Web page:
Trautman's presentation ranged over FDA's experience with design controls, and she repeatedly emphasized the importance of correct terminology. "Too many times," she said, "I hear people talk about 'product validation.' There is no such thing as product validation. You're either validating the design, which is the complete device—labeling, any accessories, etc.—or you are doing process validation to ensure that you are consistently meeting a predetermined set of specifications or requirements."

Trautman also stressed the importance of controlling design changes "through the life of the product." The longer you wait to do so, she said, the more expensive it becomes, especially when it results in product recalls.

Asked whether FDA has hard evidence that effective design controls reduce recalls, Trautman answered tentatively. Although inadequacies in FDA's databases have prevented analysis, she said, the agency does have anecdotal evidence from individual companies: "They have been able to show . . . an almost linear decrease in the amount of recalls."

When FDA analyzes recall data, Trautman said, "the really sad part of it is that there is still a high percentage of recalls that are due to errors that are simply things that you would think would be common sense. I can't tell you how many recalls we still get that are due to mislabeling—the wrong product in the wrong box." It's "mind-boggling," she said, that many recalls still involve "silly, sloppy mistakes."

All design changes, including labeling changes and manufacturing changes, must go through design validation. Only rarely will verification alone be sufficient. Design changes are the focus of 21% of FDA-483 citations during inspections of design control systems. One of the top design control deficiencies is having an inadequate design plan.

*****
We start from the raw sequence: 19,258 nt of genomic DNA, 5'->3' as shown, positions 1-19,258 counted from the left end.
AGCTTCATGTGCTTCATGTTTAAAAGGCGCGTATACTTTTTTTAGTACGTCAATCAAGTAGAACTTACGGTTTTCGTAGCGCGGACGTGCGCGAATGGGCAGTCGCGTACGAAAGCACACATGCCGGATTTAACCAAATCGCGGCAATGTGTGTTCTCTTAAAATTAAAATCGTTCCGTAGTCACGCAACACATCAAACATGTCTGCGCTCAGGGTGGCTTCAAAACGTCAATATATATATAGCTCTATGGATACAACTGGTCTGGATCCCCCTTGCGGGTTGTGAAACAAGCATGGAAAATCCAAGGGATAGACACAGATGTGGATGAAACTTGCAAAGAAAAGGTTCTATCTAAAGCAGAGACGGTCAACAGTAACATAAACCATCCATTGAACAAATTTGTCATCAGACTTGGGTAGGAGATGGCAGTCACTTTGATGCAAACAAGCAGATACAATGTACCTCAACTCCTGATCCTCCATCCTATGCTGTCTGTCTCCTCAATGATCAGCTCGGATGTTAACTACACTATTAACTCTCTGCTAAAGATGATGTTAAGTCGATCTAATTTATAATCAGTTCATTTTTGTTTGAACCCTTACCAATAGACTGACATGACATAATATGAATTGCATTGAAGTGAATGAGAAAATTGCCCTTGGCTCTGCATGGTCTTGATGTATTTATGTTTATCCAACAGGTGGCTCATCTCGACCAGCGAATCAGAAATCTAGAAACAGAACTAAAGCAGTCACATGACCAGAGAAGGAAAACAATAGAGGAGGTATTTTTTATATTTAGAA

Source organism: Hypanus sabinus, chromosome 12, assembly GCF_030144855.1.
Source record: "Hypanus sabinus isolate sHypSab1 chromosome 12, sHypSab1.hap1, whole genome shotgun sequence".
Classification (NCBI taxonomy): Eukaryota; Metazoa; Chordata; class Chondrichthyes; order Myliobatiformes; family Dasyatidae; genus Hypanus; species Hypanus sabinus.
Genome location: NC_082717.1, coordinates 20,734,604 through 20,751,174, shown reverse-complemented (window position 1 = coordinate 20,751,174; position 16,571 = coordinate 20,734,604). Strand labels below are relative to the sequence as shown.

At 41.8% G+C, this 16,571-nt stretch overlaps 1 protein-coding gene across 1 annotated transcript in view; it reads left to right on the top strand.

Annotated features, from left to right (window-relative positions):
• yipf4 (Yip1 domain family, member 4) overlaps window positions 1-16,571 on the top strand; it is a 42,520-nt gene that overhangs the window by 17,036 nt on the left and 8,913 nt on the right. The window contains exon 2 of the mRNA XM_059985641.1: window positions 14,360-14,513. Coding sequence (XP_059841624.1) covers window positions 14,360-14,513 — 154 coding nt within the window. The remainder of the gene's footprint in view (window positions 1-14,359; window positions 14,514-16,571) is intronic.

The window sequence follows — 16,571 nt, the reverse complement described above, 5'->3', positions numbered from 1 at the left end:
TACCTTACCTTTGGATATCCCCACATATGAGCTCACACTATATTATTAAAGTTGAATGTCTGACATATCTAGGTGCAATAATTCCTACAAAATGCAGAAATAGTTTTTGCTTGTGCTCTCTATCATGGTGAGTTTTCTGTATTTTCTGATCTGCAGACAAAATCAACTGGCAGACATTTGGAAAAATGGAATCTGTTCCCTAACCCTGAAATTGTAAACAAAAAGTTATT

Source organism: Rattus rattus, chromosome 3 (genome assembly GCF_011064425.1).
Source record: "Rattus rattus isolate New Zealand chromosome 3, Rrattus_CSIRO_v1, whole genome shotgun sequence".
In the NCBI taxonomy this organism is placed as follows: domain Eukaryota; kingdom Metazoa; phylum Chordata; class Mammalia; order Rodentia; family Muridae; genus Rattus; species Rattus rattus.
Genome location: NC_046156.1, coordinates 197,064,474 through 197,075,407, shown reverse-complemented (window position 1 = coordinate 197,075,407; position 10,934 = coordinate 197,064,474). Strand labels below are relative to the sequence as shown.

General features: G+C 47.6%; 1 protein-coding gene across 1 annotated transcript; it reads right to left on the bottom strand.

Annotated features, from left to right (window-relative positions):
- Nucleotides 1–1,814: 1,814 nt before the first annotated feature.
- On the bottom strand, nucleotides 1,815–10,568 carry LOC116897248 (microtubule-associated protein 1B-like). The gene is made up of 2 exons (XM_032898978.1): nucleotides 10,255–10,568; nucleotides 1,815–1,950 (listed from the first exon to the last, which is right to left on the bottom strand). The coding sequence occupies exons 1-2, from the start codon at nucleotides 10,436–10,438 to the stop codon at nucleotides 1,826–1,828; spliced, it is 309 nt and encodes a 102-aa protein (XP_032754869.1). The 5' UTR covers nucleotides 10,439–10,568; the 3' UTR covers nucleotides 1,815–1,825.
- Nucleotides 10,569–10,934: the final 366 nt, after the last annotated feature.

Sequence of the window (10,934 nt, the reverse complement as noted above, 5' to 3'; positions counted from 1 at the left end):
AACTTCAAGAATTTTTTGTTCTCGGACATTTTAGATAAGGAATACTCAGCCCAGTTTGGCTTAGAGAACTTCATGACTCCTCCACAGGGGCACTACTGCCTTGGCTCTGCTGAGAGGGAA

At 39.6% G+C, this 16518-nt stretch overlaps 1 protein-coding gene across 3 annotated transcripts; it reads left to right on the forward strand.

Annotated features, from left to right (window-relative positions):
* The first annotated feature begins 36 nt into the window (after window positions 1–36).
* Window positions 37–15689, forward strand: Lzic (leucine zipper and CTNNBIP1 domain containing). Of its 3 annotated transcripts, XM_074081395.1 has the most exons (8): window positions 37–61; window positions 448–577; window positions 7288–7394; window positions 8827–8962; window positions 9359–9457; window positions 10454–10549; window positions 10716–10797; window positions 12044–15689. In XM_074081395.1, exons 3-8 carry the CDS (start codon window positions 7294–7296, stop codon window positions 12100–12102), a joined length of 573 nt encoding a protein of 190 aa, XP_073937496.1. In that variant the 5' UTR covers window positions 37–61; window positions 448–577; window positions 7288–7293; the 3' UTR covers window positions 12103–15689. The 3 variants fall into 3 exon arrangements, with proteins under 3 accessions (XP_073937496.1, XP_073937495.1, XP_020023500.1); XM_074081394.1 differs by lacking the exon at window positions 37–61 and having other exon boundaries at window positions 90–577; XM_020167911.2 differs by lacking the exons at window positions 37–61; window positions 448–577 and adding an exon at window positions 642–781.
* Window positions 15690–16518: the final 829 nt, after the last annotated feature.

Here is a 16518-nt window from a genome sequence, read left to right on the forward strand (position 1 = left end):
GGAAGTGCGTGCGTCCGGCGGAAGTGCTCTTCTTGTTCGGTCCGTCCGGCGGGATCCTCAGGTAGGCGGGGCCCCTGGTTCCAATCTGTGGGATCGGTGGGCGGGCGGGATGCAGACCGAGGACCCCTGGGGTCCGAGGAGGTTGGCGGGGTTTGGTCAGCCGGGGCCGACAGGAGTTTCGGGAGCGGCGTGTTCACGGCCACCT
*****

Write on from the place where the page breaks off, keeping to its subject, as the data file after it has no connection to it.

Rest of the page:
"You do not have to have a design plan for every single design change," Trautman advised. It is sufficient, she said, to establish "an appropriate design control procedure that lays out how you're going to evaluate that change and what type of different steps it may kick into. The design change control procedure should allow for multiple different ways, depending on the complexity. . . . The procedure itself, if it's written properly, can act as the design plan for design changes."

The requirement for design transfer in 21 CFR 820.30(h) is poorly understood, Trautman said. "Design transfer does not happen at one particular time—it happens throughout the design process."

There is also some confusion about the difference between design verification (making the product right) and design validation (making the right product), Trautman said. Acceptance criteria must be established up front, before starting any verification or validation activity. Too often, she said, manufacturers perform validation studies without first establishing their goals and criteria. In effect, they launch elaborate studies, then try to make the results fit what they want to hear. FDA investigators "are always looking for traceability and documentation that the firm's verification confirms that design output meets the design input requirements, to see in the validation studies how the firm has gone beyond the verification testing," she said.